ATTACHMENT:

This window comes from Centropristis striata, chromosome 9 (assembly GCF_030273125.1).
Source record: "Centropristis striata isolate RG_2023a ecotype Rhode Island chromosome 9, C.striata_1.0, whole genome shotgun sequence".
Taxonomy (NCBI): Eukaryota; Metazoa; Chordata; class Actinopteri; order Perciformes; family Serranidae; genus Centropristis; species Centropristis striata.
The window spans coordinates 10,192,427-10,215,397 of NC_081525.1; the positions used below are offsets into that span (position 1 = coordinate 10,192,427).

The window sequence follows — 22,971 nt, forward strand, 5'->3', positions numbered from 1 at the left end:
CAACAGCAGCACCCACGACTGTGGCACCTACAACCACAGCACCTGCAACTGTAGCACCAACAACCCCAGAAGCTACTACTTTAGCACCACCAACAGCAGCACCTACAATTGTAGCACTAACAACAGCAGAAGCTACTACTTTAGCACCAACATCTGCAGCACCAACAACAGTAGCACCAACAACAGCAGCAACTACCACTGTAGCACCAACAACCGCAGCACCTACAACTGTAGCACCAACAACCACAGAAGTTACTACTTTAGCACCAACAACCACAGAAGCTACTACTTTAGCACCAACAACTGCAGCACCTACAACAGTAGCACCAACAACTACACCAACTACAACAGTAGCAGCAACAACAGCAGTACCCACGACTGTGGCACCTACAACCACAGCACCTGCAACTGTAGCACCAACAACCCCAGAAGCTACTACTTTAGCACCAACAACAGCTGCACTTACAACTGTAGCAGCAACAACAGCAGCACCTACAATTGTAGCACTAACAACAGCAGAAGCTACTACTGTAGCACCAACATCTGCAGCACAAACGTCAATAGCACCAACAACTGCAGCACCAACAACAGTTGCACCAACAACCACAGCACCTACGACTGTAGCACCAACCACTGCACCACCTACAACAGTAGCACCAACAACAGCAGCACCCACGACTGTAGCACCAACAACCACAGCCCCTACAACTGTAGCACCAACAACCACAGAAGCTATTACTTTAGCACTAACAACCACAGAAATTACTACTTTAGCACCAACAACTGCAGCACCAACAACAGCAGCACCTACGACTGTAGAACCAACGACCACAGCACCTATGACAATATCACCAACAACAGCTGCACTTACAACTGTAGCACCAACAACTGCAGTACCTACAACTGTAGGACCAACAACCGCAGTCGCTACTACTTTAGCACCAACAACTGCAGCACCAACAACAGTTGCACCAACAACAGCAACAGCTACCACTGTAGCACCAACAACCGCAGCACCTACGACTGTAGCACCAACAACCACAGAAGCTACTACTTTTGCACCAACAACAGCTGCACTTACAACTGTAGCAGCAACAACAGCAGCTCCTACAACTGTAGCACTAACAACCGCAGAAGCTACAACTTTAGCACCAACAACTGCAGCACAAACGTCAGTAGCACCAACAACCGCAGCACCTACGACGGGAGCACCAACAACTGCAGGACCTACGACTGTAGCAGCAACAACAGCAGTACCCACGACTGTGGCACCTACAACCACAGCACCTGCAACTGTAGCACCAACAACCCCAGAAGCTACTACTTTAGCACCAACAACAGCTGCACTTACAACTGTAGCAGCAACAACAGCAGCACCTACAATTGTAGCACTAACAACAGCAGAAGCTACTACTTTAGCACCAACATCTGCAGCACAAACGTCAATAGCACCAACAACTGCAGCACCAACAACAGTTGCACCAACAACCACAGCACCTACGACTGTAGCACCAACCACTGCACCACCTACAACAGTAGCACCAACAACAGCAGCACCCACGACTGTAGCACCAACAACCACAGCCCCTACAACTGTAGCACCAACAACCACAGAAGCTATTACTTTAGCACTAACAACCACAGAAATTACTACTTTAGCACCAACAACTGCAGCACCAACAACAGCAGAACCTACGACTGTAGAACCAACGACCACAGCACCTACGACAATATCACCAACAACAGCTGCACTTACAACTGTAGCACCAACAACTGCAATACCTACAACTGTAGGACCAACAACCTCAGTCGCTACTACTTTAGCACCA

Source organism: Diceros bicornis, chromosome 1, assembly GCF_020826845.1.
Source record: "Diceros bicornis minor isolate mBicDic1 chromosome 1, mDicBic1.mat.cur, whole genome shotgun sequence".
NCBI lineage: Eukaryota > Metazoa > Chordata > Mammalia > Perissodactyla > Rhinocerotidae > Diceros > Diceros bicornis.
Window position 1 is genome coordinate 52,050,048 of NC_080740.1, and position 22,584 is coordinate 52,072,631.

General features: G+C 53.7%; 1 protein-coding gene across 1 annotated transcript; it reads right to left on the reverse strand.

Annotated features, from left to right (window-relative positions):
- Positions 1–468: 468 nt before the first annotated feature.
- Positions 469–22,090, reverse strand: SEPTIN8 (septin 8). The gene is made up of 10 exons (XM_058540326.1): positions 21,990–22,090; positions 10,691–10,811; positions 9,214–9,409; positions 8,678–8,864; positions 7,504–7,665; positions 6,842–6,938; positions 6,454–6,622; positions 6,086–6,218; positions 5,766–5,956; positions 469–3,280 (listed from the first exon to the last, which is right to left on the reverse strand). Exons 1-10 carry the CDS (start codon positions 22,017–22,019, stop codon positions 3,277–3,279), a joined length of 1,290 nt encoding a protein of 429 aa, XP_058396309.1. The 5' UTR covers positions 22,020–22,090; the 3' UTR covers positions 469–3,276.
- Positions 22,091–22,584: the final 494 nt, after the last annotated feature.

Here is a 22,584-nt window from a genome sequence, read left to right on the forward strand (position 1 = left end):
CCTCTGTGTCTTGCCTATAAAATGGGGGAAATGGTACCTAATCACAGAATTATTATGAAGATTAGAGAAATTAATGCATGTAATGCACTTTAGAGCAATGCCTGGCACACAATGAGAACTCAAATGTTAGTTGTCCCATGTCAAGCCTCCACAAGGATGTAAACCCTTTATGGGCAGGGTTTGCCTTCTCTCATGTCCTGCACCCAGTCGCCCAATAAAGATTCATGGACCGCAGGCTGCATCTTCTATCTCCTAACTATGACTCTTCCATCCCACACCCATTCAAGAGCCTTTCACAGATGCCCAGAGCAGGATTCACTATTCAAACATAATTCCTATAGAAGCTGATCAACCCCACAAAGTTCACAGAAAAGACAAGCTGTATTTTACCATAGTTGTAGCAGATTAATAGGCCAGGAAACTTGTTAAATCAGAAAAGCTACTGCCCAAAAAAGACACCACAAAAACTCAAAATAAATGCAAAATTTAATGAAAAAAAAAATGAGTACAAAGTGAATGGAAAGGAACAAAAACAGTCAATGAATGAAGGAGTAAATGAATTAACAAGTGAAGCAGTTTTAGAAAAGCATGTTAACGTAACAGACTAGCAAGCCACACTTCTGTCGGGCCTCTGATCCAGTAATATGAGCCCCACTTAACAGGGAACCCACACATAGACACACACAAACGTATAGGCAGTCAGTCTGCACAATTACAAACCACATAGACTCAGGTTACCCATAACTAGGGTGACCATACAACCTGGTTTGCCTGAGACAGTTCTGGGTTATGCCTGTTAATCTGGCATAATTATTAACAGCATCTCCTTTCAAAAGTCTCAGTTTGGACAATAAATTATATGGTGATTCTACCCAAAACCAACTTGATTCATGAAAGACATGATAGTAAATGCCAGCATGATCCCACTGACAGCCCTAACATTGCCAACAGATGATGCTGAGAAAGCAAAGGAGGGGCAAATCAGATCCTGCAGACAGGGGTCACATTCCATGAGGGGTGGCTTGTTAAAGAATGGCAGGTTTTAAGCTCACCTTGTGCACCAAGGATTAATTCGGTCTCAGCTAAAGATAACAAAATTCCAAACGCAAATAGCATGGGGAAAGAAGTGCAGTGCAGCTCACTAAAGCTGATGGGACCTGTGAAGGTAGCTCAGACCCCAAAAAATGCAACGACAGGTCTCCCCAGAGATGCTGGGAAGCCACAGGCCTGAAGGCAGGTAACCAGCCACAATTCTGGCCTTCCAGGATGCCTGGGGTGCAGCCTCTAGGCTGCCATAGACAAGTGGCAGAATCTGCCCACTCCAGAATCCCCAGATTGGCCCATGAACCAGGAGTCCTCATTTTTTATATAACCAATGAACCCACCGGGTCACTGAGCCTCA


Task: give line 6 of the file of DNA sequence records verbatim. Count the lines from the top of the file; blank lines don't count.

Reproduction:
CAACAGCAGCACCCACGACTGTGGCACCTACAACCACAGCACCTGCAACTGTAGCACCAACAACCCCAGAAGCTACTACTTTAGCACCACCAACAGCAGCACCTACAATTGTAGCACTAACAACAGCAGAAGCTACTACTTTAGCACCAACATCTGCAGCACCAACAACAGTAGCACCAACAACAGCAGCAACTACCACTGTAGCACCAACAACCGCAGCACCTACAACTGTAGCACCAACAACCACAGAAGTTACTACTTTAGCACCAACAACCACAGAAGCTACTACTTTAGCACCAACAACTGCAGCACCTACAACAGTAGCACCAACAACTACACCAACTACAACAGTAGCAGCAACAACAGCAGTACCCACGACTGTGGCACCTACAACCACAGCACCTGCAACTGTAGCACCAACAACCCCAGAAGCTACTACTTTAGCACCAACAACAGCTGCACTTACAACTGTAGCAGCAACAACAGCAGCACCTACAATTGTAGCACTAACAACAGCAGAAGCTACTACTGTAGCACCAACATCTGCAGCACAAACGTCAATAGCACCAACAACTGCAGCACCAACAACAGTTGCACCAACAACCACAGCACCTACGACTGTAGCACCAACCACTGCACCACCTACAACAGTAGCACCAACAACAGCAGCACCCACGACTGTAGCACCAACAACCACAGCCCCTACAACTGTAGCACCAACAACCACAGAAGCTATTACTTTAGCACTAACAACCACAGAAATTACTACTTTAGCACCAACAACTGCAGCACCAACAACAGCAGCACCTACGACTGTAGAACCAACGACCACAGCACCTATGACAATATCACCAACAACAGCTGCACTTACAACTGTAGCACCAACAACTGCAGTACCTACAACTGTAGGACCAACAACCGCAGTCGCTACTACTTTAGCACCAACAACTGCAGCACCAACAACAGTTGCACCAACAACAGCAACAGCTACCACTGTAGCACCAACAACCGCAGCACCTACGACTGTAGCACCAACAACCACAGAAGCTACTACTTTTGCACCAACAACAGCTGCACTTACAACTGTAGCAGCAACAACAGCAGCTCCTACAACTGTAGCACTAACAACCGCAGAAGCTACAACTTTAGCACCAACAACTGCAGCACAAACGTCAGTAGCACCAACAACCGCAGCACCTACGACGGGAGCACCAACAACTGCAGGACCTACGACTGTAGCAGCAACAACAGCAGTACCCACGACTGTGGCACCTACAACCACAGCACCTGCAACTGTAGCACCAACAACCCCAGAAGCTACTACTTTAGCACCAACAACAGCTGCACTTACAACTGTAGCAGCAACAACAGCAGCACCTACAATTGTAGCACTAACAACAGCAGAAGCTACTACTTTAGCACCAACATCTGCAGCACAAACGTCAATAGCACCAACAACTGCAGCACCAACAACAGTTGCACCAACAACCACAGCACCTACGACTGTAGCACCAACCACTGCACCACCTACAACAGTAGCACCAACAACAGCAGCACCCACGACTGTAGCACCAACAACCACAGCCCCTACAACTGTAGCACCAACAACCACAGAAGCTATTACTTTAGCACTAACAACCACAGAAATTACTACTTTAGCACCAACAACTGCAGCACCAACAACAGCAGAACCTACGACTGTAGAACCAACGACCACAGCACCTACGACAATATCACCAACAACAGCTGCACTTACAACTGTAGCACCAACAACTGCAATACCTACAACTGTAGGACCAACAACCTCAGTCGCTACTACTTTAGCACCA